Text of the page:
Non Qualified Deferred Compensation Earnings ($)
All Other Compensation ($)
Total ($)
Jacob Ronnel
Chief Executive Officer, Chief Financial Officer
2010
166,365
           
166,365
 2011
165,548
           
165,548
 
Daniel Cohen
President
2010
162,233
           
162,233
 
2011
 149,516
           
149,516
Ariel Almog
COO (1)
2010
214,118
           
214,118
 2011
216,064
           
  216,064
 
 (1)Mr. Almog's entire salary was paid by HOMI USA, Inc.
 
 
Directors Compensation
 
Directors are reimbursed for the expenses they actually incur in attending board meetings. In addition, Directors are paid a fee of $1,000 per directors meeting, and $500 per committee meeting. The following is a chart of compensation paid to HOMI directors in 2011.
 
 
Name
Fees Earned or Paid in Cash ($)
Stock Awards($)
Option Awards($)
Non-Equity Incentive Plan Compensation($)
Non Qualified Deferred Compensation Earnings
All Other Compensation
($)
Total
($)
Avraham Bahry
$ 3,000
         
$ 3,000
Jacob Ronnel*
             
Ariel Almog*
             
Kalman Huber
$  7,000
         
$  7,000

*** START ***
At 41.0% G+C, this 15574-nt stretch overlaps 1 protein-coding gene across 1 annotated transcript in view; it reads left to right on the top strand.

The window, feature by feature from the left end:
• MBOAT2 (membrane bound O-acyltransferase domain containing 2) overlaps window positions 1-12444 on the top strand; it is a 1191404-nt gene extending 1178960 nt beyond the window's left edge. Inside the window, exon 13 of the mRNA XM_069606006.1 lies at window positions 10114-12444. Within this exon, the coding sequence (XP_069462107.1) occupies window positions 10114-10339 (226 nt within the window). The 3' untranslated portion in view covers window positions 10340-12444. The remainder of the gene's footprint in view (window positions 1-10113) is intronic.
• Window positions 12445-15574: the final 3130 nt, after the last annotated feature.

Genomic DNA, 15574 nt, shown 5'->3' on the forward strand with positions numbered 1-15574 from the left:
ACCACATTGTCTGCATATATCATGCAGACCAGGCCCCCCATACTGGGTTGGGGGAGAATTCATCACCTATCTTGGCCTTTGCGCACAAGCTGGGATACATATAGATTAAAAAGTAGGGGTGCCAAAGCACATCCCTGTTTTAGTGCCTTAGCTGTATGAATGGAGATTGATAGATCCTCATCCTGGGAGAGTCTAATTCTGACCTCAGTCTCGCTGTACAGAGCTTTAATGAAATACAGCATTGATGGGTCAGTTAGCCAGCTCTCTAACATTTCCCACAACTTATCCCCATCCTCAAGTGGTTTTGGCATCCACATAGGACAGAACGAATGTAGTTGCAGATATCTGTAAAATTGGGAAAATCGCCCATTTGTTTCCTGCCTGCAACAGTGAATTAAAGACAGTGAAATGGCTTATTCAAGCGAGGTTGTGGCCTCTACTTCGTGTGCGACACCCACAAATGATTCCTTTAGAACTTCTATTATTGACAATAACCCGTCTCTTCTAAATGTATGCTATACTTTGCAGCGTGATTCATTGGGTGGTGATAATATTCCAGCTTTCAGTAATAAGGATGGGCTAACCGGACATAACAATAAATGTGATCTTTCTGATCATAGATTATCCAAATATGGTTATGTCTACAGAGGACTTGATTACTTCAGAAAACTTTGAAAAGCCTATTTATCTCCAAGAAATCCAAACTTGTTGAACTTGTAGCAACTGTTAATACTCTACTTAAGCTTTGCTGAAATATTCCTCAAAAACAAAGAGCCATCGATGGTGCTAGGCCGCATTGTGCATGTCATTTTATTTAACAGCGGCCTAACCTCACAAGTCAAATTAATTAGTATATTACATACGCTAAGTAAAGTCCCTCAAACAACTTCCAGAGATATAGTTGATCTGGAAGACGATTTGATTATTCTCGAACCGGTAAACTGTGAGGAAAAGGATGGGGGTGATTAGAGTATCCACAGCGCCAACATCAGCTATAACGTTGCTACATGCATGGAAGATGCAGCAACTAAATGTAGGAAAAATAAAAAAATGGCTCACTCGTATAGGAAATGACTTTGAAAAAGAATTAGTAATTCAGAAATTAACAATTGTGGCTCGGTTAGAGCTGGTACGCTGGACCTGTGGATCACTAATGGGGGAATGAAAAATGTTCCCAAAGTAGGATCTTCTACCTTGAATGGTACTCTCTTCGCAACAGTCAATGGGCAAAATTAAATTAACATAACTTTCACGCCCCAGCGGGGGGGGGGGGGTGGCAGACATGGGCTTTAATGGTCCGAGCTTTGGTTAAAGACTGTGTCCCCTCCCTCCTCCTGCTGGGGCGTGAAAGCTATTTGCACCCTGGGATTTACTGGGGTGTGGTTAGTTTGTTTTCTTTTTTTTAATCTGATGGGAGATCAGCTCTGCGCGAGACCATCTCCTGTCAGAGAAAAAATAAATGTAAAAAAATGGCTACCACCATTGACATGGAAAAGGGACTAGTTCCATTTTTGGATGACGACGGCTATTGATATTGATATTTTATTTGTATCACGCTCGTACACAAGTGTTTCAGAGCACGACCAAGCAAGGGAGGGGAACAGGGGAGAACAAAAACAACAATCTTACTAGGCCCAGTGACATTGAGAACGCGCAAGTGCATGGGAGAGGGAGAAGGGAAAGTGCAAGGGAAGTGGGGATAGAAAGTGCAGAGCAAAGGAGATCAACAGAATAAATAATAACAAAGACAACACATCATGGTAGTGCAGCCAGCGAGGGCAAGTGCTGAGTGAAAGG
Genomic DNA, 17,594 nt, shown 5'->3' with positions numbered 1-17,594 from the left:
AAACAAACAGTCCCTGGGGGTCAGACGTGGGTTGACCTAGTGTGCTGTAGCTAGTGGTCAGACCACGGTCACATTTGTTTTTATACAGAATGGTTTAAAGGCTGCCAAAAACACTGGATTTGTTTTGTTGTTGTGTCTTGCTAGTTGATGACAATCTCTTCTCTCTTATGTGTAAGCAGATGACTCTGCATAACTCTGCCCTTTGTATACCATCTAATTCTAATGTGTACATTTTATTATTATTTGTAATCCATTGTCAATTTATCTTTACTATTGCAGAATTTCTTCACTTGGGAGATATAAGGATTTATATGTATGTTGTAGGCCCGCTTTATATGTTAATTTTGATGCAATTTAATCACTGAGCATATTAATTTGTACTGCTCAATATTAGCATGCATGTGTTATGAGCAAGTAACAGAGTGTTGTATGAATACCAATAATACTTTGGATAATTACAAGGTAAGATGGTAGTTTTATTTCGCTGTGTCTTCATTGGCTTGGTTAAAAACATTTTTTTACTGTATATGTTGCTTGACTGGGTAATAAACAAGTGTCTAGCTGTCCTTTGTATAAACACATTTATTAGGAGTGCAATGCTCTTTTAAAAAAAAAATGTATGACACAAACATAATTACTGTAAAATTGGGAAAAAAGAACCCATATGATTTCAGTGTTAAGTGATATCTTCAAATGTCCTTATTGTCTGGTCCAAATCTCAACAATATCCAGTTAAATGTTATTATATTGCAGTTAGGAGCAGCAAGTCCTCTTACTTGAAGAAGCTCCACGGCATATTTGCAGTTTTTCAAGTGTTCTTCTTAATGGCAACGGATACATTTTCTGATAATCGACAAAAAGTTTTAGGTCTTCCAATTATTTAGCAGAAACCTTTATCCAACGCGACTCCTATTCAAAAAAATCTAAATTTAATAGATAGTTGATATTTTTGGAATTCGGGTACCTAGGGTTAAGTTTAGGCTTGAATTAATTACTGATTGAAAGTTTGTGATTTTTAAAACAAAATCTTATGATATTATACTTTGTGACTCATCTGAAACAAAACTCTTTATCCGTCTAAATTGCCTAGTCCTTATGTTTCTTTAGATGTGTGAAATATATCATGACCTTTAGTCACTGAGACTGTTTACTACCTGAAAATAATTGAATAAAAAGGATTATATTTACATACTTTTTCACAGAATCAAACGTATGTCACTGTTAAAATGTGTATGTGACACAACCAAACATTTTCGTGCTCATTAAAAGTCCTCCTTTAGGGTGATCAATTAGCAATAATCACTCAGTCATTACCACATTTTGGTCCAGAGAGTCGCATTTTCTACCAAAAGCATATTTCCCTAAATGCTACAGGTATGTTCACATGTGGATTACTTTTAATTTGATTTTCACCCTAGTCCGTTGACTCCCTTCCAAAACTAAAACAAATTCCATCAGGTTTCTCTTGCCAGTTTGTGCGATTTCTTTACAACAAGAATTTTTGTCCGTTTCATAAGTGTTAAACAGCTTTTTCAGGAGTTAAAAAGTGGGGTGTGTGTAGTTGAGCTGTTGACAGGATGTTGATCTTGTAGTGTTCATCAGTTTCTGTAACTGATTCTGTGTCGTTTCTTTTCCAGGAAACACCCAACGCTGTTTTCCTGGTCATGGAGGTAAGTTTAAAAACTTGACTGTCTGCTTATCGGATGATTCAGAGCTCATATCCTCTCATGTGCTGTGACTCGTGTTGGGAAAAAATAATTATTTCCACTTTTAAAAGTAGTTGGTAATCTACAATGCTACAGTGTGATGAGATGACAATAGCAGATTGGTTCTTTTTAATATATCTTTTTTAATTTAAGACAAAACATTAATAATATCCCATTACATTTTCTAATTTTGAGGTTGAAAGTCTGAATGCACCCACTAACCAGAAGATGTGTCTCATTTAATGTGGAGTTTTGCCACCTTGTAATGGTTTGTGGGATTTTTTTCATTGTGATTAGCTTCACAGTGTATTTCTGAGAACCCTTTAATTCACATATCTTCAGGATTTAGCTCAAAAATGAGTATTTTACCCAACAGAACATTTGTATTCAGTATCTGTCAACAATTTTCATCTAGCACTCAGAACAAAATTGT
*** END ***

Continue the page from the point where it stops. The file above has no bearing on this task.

Yoav Ronen
$  4,500
         
$  4,500
 
* Compensation for services as a director is fully reflected in the Executive Officer Compensation Table.

Compensation Committee
 
Currently, HOMI does not have a compensation committee. All directors participate in deliberations concerning executive officer compensation.
 

 
48 

 

ITEM 12:
SECURITY OWNERSHIP OF CERTAIN BENEFICIAL OWNERS AND MANAGEMENT AND RELATED STOCKHOLDER MATTERS
 
Principal Stockholders
 
The following table sets forth certain information known to HOMI with respect to beneficial ownership of HOMI common stock as of March 15, 2012, the number and percentage of outstanding shares of common stock beneficially owned by each person who beneficially owns:
 
·
More than 5% of the outstanding shares of our common stock;
 
·
Each of our officers and directors;
 
·
All of our officers and directors as a group.
 
Except as otherwise noted, the persons named in this table, based upon information provided by these persons, have sole voting and investment power with respect to all shares of common stock owned by them.
 
Names and Address of Beneficial Owner
Number of Common Shares Beneficially Owned
% Beneficially Owned (1)
     
Daniel Cohen
10 Iris Street, PO Box 4591
Caesarea, Israel 30889
7,141,434
 
7.98%
     
Jacob Ronnel
21 Hasvoraim Street
Tel Aviv, Israel
10,917,501
 
12.20%
     
Ariel Almog
224 Maypoint Drive,
San Raphael, CA
2,826,351
 
3.16%
     
Avraham Bahry
1 Gan Hashikmin Street
Ganei-Yehuda-Savion, Israel
10,271,283
 
11.48%
     
Yoav Ronen
2 Mivza Horev Street
Modiin, Israel
26,565
 
0.03%